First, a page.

Mobile banking has become the norm for Asian banks today. For instance, all three major Singapore banks (DBS, UOB & OCBC) have mobile banking applications. If we want to keep up with trends, the big question should be: ‘What’s next?’
The Next Big Change – Advisory Services
According to studies done by AT Kearney, the next major digital innovation that banks are undertaking would be in the advisory function. In the wake of the digital disruptions, banks are reducing their physical branch location, especially in European countries.
While mobile apps are good at providing essential services such as the checking of balances, payments, and transfer, it is not catered towards the advisory needs. If you are looking at which financial product to purchase for their retirement or which credit card suits your needs best, you would require professional advice to make the right decision.
Source: AT Kearney
With the advent of technology, the actual branch visit would become increasingly rare. The primary source of information for banking clients would increasingly come from their digital assets from research tools to video advisory.
This represents the paradigm shifts that consumers are facing today. They conduct their own research online before they purchase any banking products. Banks have to meet their clients on their own ground. A quality website and good marketing will go a long way towards building up the banks’ advisory delivery capability and consumer awareness.
The IT vendors of banks are often saddled with legacy baggage like support for systems over decades old. Thus it is vital for bank managers to maintain an open mind about engaging web developers in tune with emerging tech like Ruby on Rails, and digital marketers who are savvy about evolving consumer tech usage.
Different Approaches Towards General & Personalized Advice
Banks differentiate between general and personalized advice. For general advice, they cater to the wider market through professional research tools, comparison websites, recommendation engines and social networks.
Professional research tools provide them with reading materials to understand the background of the product. Comparison websites can help them filter and narrow down the vast array of products in the market. Recommendation engines suggest products due to their client’s profile and online behavior patterns from the wisdom of the crowd. Banks also have to make their products’ presence felt on social media.
For consumers that require personalized advice, the banks would connect with them through live chats and video. While the general advice can be automated, personalized advice would be given via a qualified banking consultant. This allows advisory services to be given around the clock.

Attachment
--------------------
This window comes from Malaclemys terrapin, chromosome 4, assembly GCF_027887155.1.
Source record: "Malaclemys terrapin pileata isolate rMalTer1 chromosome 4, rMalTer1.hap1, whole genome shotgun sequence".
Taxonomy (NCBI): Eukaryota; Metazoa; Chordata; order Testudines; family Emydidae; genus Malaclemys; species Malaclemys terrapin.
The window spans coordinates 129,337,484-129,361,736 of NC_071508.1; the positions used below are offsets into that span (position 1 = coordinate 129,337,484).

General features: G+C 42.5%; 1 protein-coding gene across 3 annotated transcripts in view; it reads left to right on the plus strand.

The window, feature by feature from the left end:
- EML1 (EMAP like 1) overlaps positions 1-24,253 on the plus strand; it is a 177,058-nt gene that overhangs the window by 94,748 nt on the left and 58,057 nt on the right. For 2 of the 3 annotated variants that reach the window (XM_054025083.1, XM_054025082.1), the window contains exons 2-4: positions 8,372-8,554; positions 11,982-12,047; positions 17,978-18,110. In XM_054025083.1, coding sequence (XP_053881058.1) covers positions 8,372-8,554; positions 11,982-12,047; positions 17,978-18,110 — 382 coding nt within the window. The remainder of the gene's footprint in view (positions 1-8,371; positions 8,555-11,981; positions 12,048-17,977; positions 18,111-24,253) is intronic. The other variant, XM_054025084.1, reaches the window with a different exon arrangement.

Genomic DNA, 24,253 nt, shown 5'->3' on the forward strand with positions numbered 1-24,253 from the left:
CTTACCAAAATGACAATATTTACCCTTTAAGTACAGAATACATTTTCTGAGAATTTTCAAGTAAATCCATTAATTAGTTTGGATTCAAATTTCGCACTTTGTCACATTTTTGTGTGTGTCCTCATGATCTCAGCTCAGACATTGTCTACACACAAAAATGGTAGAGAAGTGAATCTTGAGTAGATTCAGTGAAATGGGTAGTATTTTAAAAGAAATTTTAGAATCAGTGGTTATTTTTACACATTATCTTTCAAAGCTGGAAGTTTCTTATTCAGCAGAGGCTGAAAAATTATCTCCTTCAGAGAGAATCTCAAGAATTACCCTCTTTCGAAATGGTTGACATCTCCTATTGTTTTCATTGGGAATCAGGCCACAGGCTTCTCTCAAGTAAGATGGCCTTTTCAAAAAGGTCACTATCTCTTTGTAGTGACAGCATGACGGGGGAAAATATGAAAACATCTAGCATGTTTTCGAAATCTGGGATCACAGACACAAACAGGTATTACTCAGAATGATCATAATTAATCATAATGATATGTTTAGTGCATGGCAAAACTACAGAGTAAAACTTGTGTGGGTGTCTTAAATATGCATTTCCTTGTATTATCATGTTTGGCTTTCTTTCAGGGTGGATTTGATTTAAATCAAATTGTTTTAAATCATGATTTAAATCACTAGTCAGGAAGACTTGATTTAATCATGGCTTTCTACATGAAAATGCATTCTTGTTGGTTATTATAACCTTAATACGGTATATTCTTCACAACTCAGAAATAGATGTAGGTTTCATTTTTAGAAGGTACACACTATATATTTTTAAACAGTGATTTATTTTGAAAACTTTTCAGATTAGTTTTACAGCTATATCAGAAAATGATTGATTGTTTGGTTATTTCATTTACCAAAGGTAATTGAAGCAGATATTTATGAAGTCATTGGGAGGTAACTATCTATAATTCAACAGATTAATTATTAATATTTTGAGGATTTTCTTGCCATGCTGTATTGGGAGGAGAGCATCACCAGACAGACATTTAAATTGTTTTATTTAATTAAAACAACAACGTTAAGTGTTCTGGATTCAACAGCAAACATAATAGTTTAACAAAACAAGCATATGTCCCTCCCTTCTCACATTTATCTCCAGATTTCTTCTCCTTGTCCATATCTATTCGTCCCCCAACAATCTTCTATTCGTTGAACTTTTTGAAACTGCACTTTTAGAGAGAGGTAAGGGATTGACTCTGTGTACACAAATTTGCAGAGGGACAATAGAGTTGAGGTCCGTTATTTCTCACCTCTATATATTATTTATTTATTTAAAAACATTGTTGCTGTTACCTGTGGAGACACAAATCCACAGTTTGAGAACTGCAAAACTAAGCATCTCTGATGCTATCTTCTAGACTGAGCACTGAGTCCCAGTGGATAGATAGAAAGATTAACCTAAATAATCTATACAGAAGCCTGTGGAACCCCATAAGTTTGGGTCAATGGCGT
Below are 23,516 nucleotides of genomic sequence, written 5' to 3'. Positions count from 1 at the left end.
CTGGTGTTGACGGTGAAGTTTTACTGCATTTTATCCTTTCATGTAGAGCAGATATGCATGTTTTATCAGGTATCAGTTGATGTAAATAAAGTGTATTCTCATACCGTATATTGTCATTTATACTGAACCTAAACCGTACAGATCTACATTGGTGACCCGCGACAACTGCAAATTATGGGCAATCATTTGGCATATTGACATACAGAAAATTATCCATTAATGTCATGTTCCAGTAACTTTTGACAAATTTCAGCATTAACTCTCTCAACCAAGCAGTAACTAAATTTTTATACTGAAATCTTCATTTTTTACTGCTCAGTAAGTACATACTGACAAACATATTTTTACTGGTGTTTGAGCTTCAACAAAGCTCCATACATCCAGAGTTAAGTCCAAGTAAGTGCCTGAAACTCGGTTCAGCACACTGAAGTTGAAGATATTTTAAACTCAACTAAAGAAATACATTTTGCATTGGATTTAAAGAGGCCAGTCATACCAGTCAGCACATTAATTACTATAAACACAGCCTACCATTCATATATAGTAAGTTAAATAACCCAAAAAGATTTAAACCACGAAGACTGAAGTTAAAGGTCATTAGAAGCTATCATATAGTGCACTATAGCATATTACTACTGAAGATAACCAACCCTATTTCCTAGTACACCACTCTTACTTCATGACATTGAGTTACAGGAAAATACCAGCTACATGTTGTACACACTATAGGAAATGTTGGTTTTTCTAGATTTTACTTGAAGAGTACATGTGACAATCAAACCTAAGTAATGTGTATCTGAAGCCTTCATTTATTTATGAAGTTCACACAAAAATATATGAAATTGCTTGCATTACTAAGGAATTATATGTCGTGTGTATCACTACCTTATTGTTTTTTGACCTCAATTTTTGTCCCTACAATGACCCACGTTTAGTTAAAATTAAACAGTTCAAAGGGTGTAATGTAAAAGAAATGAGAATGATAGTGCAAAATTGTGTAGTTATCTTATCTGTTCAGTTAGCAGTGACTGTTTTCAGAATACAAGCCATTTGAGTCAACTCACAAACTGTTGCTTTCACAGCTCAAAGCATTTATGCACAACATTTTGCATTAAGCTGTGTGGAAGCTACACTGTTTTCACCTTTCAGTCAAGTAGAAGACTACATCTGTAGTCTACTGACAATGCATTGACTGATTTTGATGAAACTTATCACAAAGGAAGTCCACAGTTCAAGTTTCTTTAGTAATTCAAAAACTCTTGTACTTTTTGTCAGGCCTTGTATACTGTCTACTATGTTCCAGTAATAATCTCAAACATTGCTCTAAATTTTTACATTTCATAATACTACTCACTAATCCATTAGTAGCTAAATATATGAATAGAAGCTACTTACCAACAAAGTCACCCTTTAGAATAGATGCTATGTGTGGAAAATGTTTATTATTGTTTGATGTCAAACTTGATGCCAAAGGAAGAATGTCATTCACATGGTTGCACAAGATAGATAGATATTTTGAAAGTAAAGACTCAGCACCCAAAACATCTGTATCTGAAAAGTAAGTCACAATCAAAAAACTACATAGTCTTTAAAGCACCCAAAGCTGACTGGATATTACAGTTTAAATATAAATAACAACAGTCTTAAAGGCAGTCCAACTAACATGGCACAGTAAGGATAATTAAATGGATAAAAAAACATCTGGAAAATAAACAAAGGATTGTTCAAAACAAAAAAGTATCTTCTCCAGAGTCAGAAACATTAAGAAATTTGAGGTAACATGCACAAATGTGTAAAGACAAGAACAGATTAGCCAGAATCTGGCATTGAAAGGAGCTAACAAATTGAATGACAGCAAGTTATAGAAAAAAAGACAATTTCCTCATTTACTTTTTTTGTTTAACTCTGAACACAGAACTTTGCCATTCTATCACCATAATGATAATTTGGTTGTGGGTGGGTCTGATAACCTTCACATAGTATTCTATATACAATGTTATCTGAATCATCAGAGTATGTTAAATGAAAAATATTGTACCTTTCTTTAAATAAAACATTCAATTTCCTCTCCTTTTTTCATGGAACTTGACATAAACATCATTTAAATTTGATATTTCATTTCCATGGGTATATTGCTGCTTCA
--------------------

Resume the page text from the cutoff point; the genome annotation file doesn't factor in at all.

For a provocative example, if you are looking to buy affordable bubbly then you can just browse the Internet for it. However, if you are looking for a specific diamond worth $1 million for your wedding, then you will want to look at the US expert in the eye when you are talking to him.
Removing The Road Blocks
The first stumbling block is that each branch is responsible for their own profitability. They are unlikely to support digital advisory as the profits would not accrue to them. In order to solve this problem, a small yet increasing number of banks are taking away this responsibility from their branches.
The second stumbling block would be the legacy and siloed IT processes and system. The cultural residue and actual system would take years to transform. Therefore, some traditional banks are creating new digital banks to provide quick and agile digital processes to provide the right digital products.
For instance, BNP Paribas created Hello and Bancorp created Simple. New players such as Movenbank are also entering the market. They are redefining the face of banking through their nimble initiatives to embrace new digital realities such as social networking and chats.
Changes in our online behaviour preceded the change in the banking environment. Today, we are more likely to search and even apply for the best credit card through portals instead of going through the bank’s salesperson on the street.
Banks are just following our footsteps to chase after our business because we are their clients. The bank’s partners such as loan consultancies which provide advisory services about business loans to SMEs have to follow in their footsteps.
While it is common sense for banks to evolve along with times, this is hard to do in practice. While such practices had taken root in Europe and the United States, it would be years before it is being introduced gradually in Asia. Nonetheless, it is clear that they are coming. Sooner or later.